Three Questions with Johanna Thomas, CEO & Founder, Strategic Security Solutions (S3)

I recently had the chance to chat with one of our partners, Johanna Thomas, CEO & Founder, Strategic Security Solutions (S3). Prior to our chat, I already thought very highly of Johanna – she is a fiery, raw and real leader. Now, my admiration has turned into me being one of her biggest fans. If you don’t already follow her on LinkedIn, I highly encourage it – her shares are full of inspiration and that rawness I mentioned earlier.

We’ve had the pleasure of hosting Johanna at previous Women in Identity events as part of our annual Navigate conference series and she’s always brought a unique take on the topic of women in leadership. Her view is that we need to turn the conversation – ‘show me your epic failures’ she urges. It’s in the failures that we learn perhaps more than we do from the successful moments in life, career or otherwise. 

In today’s Women in Identity series, I asked Johanna three questions to get to know her.  

What is your biggest strength and where do you draw inspiration?

I actually had to ask a few people what they saw as my biggest strengths and to be honest, I didn’t believe what they told me at first. They said I always see the bigger picture, especially when the dots are far out there and don’t quite connect yet, I somehow still see it. I could be in the middle of personal or professional adversity and I still keep a level head and am able to give clear direction, seeing the bigger picture.

They are right about one thing, I lead with kindness and compassion (often to my detriment), it’s just who I am as a person. I work hard to portray stability and calmness no matter what storm might be ahead of me or us as a team. Even my mom said I am the person who thrives in chaos and somehow manages to still say ‘everything will be fine.’

As for inspiration, I’m definitely a sponge. I see inspiration everywhere around me, all aspects of our world and universe are potential sources of inspiration. My kids are an amazing source of inspiration. But so is the calm quiet of a yoga class – even more so if it’s a power yoga class. I could find inspiration in anyone – the grocery store employee, the crossing guard at my kids’ school, my own employees, or even the sunset, I draw so much creative energy from the beauty of a sunset.

So much of what we do, you have to look at 50 ways to solve the problem. I think that’s why I’ve become so open to seeking inspiration from anywhere and anything.

What was the biggest career-defining moment for you?

There are many of these moments in life. To me, if there’s just one career-defining moment in your world, what’s left? You’re done. And to me, we’re never done. Every single day we’re presented with options and choices that will define and redefine your path. Throughout my career, I’ve been through a lot of changes and choices and, as you look back, it’s as if you’ve been through multiple careers versus just one. It’s not linear and sometimes you choose a path and it winds up being the wrong one and you have to learn and evolve based on that decision, pivoting in a new direction. That could be career-defining at that moment in time, but it’s not THE career-defining moment. Looking back, you make the best decision you can at the time and embrace the twists in your path.

I do have an interesting personal moment that wound up being pretty important now that I look back and put the pieces of the puzzle together.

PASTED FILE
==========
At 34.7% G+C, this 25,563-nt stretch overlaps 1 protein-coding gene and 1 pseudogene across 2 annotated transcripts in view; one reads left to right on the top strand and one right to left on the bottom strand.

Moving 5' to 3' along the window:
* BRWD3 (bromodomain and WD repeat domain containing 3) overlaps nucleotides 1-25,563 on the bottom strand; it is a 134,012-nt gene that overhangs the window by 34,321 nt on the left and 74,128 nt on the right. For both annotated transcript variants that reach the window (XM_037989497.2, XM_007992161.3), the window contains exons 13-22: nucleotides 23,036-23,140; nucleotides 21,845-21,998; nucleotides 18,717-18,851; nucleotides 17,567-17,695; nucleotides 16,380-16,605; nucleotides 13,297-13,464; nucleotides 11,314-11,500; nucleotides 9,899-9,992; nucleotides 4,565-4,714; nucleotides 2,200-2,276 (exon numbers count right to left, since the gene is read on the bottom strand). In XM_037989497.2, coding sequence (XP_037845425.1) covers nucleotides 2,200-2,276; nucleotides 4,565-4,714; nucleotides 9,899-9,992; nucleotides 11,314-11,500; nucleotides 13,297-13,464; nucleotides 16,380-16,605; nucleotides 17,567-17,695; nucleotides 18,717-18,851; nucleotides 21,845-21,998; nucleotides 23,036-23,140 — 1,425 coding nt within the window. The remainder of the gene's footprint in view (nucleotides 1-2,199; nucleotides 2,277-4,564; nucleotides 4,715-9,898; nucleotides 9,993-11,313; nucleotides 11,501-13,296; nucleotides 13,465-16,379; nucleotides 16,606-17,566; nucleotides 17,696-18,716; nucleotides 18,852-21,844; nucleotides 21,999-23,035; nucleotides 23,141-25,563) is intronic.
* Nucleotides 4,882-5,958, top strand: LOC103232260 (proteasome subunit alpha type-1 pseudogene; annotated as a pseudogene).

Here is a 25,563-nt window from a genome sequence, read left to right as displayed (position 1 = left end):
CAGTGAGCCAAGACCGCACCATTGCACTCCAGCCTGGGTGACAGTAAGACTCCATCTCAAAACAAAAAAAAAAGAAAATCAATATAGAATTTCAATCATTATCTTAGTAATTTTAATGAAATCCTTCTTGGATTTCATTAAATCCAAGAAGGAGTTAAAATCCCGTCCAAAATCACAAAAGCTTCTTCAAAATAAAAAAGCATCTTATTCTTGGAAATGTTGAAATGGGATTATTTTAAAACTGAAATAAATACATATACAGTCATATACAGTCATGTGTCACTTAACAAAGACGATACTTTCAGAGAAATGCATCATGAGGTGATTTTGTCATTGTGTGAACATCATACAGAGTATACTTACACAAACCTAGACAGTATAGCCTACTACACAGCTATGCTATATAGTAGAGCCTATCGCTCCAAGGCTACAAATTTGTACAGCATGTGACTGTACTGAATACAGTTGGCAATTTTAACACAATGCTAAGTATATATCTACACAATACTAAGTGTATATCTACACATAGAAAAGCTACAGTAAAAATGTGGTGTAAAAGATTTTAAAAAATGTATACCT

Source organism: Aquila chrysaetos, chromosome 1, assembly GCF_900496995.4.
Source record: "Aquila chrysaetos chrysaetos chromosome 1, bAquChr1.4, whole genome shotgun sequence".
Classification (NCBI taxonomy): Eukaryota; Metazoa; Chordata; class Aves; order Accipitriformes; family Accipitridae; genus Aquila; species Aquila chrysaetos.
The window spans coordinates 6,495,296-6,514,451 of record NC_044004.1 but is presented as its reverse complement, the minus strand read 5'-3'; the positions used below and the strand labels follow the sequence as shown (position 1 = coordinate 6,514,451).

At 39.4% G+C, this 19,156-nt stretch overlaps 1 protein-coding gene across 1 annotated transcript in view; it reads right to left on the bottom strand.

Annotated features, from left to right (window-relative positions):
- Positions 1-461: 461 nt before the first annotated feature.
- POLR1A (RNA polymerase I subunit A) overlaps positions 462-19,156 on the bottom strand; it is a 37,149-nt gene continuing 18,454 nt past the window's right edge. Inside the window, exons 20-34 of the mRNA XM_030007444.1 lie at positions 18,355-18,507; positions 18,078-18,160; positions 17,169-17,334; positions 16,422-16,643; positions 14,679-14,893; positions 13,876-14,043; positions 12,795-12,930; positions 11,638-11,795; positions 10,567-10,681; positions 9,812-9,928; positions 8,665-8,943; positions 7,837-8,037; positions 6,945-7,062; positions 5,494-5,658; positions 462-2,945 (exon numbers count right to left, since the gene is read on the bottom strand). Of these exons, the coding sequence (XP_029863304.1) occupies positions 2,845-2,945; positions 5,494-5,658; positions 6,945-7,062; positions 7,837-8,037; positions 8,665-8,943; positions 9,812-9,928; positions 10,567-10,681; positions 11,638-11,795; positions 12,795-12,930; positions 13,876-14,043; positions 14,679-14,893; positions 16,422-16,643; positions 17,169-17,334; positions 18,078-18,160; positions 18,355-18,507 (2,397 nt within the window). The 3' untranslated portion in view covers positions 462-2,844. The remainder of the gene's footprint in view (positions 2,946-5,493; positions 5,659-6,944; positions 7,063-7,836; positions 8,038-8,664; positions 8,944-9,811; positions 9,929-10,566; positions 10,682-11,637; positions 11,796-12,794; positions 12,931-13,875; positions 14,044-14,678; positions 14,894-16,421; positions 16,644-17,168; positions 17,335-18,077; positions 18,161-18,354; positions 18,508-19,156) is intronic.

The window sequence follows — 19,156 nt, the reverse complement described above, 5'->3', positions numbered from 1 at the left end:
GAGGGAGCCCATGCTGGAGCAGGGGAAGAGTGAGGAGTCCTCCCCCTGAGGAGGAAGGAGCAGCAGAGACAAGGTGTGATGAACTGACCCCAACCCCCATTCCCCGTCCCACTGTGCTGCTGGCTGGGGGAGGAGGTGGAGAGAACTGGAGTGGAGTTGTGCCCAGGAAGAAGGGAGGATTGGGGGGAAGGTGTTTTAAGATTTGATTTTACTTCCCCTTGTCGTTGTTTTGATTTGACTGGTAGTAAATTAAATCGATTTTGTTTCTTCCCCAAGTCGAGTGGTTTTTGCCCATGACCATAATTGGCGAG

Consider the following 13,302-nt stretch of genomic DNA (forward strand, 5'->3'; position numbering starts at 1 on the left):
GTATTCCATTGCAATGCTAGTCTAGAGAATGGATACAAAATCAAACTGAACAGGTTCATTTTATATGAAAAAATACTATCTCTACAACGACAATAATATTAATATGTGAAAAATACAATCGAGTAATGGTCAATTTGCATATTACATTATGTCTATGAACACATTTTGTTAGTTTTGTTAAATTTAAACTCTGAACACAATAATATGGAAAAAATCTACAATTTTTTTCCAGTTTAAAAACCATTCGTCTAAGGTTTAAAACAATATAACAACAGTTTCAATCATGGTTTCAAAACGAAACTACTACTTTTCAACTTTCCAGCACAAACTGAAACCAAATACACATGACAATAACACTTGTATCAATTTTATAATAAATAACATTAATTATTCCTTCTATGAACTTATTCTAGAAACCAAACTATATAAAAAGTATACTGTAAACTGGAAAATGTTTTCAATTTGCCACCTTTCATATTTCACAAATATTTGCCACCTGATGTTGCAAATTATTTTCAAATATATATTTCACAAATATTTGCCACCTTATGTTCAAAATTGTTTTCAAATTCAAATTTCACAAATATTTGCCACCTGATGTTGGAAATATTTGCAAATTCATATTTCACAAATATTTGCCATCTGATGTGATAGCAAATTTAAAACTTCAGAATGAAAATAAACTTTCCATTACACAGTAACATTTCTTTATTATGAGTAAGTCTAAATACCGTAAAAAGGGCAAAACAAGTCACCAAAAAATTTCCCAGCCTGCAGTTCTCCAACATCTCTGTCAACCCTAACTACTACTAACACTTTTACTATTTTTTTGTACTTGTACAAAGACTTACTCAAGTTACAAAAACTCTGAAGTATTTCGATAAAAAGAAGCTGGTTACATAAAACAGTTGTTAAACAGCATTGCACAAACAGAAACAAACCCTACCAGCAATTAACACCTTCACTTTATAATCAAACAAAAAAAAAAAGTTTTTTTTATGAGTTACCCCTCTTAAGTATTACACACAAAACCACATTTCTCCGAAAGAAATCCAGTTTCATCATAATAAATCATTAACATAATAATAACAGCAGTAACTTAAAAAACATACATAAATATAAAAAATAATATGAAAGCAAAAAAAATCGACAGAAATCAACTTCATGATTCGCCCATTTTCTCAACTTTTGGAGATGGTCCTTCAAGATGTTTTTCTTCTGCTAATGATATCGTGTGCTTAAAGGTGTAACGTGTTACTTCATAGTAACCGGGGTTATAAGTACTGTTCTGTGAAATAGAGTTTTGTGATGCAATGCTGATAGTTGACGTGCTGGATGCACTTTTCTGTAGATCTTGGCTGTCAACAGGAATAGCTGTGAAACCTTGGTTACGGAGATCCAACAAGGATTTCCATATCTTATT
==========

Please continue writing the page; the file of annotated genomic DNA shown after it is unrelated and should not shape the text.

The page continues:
In June 2005 – I ran a marathon with a friend of mine just outside of Chicago. While I’d run the Chicago marathon in the past, this marathon was the Lakeshore Marathon which runs up and down the lake. Well, it wound up being longer than the 26.2 mile marathon we anticipated. We had been running for 20+ miles when we saw the mile 21 marker and kept going. A mile later and we saw another mile marker – mile 21…again. My watch showed 22 miles so I knew then that they had mismarked the course. At that point, there was only one thing to do – finish the marathon. So we did and we wound up running a total of 27.5 miles – becoming the longest ‘marathon’ in the Guinness Book of World Records!

Looking back, the date is what got me – it was just months later that I started my company. At the time I thought, well if I can get through the longest marathon on record, this can’t be that bad! What a moment that wound up being – and I didn’t fully realize it until later. When I started the company, I figured if this doesn’t work out, I’ll go back to consulting or accounting which is what my background is in. Yet, starting the company at that time rolled into the beginning of so many opportunities. Opportunities come at us all the time, it’s about which ones do you roll the dice and jump on.

How do you define success?

I’m constantly moving that measuring stick. I’m never done. I’m on a constant quest for the next ‘thing.’ If you ask anyone in the office if we are successful, they’ll all answer with ‘YES.’ Yet, if you ask our leadership team, they will say ‘well we aren’t done yet, we have so much to do!’ Similarly, on the outside, people say I’m very successful. To me, I say the same thing – I still have so much to do.

I’m happy with incremental success. It’s the Lakeshore Marathon to me – it never ends! It’s about every single step and connecting the dots that people haven’t seen come together yet. But I see it. I show them the next step, the next win that will give us momentum towards the big win. I’m always hungry for more. It’s the thrill of the hunt for me.

It’s ok not to know what the end result will be. What’s important is identifying and celebrating those little wins that eventually amount to the big win.  


討論